## Problem formulation

Let us consider the simple problem of maximising the sum of a bit array:

\(\max \qquad f=\sum_{i=1}^{N} x_{i} \)

\( \qquad \qquad x_i \in \{0,1\} \)

The solution is obviously \( \mathbf{x}=[1, 1, 1, 1, ...] \).

Let us see how to use genetic algorithms to find this solution.

## Initiate population

First, let's generate a set of random bit arrays as our initial solutions. We will call these individual candidate solutions the population. Click on Initiate to do this.

## Selection

In this step, we will randomly pick two parent individuals from the initial population. We will apply selection pressure by picking the better of the two. This is analogous to "survival of the fittest" in Darwinian evolution. There are other ways to apply selection pressure, but picking the best of two is called "tournament selection" since it mimics a typical knockout tournament. Click all the`Pick randomly`

buttons and then click `Select`

to see who win this tournament.
## Crossover or Recombination

The selected individuals in the previous step are allowed to crossover or reproduce. There are various ways one can perform the crossover. In this demonstration, we illustrate three methods, namely, uniform, single-point and two-point crossover. Pick one and click crossover. You may click crossover as many times as you want. Each time a new pair of children will be generated.Parent 1

Parent 2

Child 1

Child 2

## Mutation

In this step, the recombined solutions of the crossover operation are mutated. In this implementation, each bit is flipped (0 becomes 1 and 1 becomes 0) with a probability (`mutationrate`

) of 1/(array length). This is achieved using a random number generator.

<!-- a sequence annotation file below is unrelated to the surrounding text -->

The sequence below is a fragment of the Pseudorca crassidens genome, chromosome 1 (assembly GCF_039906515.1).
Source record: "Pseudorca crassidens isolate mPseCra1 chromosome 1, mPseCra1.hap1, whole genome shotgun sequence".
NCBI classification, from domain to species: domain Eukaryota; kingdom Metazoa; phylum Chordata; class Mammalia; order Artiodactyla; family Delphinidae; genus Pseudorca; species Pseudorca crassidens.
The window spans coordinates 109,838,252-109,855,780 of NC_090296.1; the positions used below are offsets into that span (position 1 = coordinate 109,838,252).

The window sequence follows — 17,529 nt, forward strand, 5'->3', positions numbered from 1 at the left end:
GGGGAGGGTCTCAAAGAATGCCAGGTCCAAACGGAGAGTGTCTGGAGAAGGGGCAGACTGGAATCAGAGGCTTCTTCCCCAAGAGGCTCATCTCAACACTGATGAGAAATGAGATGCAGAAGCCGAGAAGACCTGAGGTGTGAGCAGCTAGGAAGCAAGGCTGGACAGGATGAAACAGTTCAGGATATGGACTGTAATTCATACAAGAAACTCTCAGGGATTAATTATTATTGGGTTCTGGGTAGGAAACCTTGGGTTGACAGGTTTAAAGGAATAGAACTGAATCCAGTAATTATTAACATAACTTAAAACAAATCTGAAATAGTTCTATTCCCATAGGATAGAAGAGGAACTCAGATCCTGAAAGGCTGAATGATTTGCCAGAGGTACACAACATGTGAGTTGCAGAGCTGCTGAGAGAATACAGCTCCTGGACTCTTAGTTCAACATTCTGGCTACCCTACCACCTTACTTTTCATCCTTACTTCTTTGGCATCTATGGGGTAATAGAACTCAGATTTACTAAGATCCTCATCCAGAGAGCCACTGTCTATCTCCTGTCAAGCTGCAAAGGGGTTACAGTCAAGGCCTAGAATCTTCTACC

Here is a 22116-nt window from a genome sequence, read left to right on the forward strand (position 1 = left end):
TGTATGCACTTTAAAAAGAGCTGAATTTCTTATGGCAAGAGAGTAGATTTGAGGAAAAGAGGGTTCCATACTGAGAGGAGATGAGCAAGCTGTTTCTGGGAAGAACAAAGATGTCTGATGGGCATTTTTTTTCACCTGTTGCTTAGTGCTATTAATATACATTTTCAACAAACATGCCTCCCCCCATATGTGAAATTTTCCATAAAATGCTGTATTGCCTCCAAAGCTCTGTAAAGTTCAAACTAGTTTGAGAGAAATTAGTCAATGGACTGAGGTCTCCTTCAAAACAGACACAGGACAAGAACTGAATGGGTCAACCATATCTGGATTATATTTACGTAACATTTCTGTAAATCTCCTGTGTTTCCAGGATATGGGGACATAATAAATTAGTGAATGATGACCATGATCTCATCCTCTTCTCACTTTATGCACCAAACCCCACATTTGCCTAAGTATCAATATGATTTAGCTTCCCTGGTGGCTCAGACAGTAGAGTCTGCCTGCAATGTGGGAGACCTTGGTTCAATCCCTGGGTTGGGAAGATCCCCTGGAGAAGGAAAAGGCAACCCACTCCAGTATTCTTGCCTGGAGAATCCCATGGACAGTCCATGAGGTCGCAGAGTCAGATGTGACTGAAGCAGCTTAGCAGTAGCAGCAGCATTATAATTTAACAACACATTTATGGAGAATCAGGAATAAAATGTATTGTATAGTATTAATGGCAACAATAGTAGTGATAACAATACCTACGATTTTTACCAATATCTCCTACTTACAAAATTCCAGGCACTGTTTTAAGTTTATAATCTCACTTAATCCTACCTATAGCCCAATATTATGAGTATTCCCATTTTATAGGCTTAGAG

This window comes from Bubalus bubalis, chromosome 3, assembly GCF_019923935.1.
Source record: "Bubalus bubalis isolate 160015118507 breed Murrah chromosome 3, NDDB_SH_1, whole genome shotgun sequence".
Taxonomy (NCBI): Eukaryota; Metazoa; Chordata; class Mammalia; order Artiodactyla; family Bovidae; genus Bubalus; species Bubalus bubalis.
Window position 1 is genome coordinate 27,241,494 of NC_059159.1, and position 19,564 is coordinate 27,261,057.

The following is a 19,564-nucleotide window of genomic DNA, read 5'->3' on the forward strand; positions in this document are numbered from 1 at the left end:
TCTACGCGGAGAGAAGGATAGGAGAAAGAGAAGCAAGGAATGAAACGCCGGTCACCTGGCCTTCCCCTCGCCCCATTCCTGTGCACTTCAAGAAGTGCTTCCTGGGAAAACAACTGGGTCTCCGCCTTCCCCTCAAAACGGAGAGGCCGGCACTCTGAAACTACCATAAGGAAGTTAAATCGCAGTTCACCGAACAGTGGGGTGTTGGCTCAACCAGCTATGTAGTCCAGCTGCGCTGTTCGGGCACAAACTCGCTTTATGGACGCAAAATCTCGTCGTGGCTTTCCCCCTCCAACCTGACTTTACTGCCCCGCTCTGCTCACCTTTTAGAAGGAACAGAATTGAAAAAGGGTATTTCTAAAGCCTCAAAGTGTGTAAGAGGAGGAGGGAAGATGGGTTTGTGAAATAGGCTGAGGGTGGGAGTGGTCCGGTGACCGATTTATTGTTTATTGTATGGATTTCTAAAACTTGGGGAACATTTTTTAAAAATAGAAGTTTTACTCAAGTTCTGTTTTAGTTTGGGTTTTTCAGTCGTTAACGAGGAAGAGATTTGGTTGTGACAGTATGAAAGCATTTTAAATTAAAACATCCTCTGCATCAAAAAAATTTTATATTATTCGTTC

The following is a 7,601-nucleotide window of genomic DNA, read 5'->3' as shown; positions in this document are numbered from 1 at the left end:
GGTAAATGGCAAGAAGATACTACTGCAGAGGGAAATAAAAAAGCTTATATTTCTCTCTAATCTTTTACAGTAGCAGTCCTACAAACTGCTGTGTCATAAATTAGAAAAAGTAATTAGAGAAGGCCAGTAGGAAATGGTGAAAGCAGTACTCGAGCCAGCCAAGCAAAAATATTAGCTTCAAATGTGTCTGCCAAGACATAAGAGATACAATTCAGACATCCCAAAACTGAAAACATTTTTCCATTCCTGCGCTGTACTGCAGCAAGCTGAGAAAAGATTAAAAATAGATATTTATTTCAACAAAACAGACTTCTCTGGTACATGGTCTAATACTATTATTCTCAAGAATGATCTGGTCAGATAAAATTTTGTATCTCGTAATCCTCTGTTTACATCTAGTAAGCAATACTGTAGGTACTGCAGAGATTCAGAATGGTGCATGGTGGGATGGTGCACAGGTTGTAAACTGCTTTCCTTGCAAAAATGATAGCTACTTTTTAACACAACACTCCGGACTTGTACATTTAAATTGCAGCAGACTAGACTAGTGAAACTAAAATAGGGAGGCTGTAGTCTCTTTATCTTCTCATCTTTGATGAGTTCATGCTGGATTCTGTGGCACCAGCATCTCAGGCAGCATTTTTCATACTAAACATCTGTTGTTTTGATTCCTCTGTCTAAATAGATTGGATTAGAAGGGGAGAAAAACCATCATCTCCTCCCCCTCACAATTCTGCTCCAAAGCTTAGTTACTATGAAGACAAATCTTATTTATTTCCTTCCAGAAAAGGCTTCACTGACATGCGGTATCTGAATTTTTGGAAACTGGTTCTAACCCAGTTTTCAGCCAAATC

For each bit, a random number is generated uniformly between 0 and 1. The bit is flipped if the random number is less than the `mutationrate`

. Click mutate as many times as you want.
Child 1

Mutant 1

Child 2

Mutant 2

## Replacement

In this step, a decision will be made as to whether the mutated offspring will replace the parents. Again there are several ways to perform this. In this implementation, a greedy acceptance is used, i.e., only if the offspring is strictly better (has more ones), it replaces the parent. Once you click replace button, the population will be updated.Mutant 1

Parent 1

Mutant 2

Parent 2

## Best found solution

After completing each generation, you can check the best solution obtained so far. The update best solution button may be clicked anytime during the algorithmic process.## Repeat

That must have been a lot of clicks, wasn't it? Now, you may conveniently repeat all these steps with a single click on the following button. You may also refresh the page, scroll down and start clicking repeat immediately. Pressing the button will check if the solutions are initiated and if not done, does it automatically for you.Generation: 1

Now if you repeatedly click the Repeat button, eventually the best solution will be all ones.

Hope you understood how genetic algorithms work from this simple example. Cheers for trying out this tutorial!

## Bonus tip

You can play with this program using the console. For example, to update the population size or bit length, update the variables`npop`

or `genomelength`

.
To do this, open console by right-click > inspect, click on Console, and then enter the following:
`npop = 12`

`genomelength = 6`

Then click on Initiate. You should see that the initial population has 12 individuals, each with 6 bits.

Feel free to explore!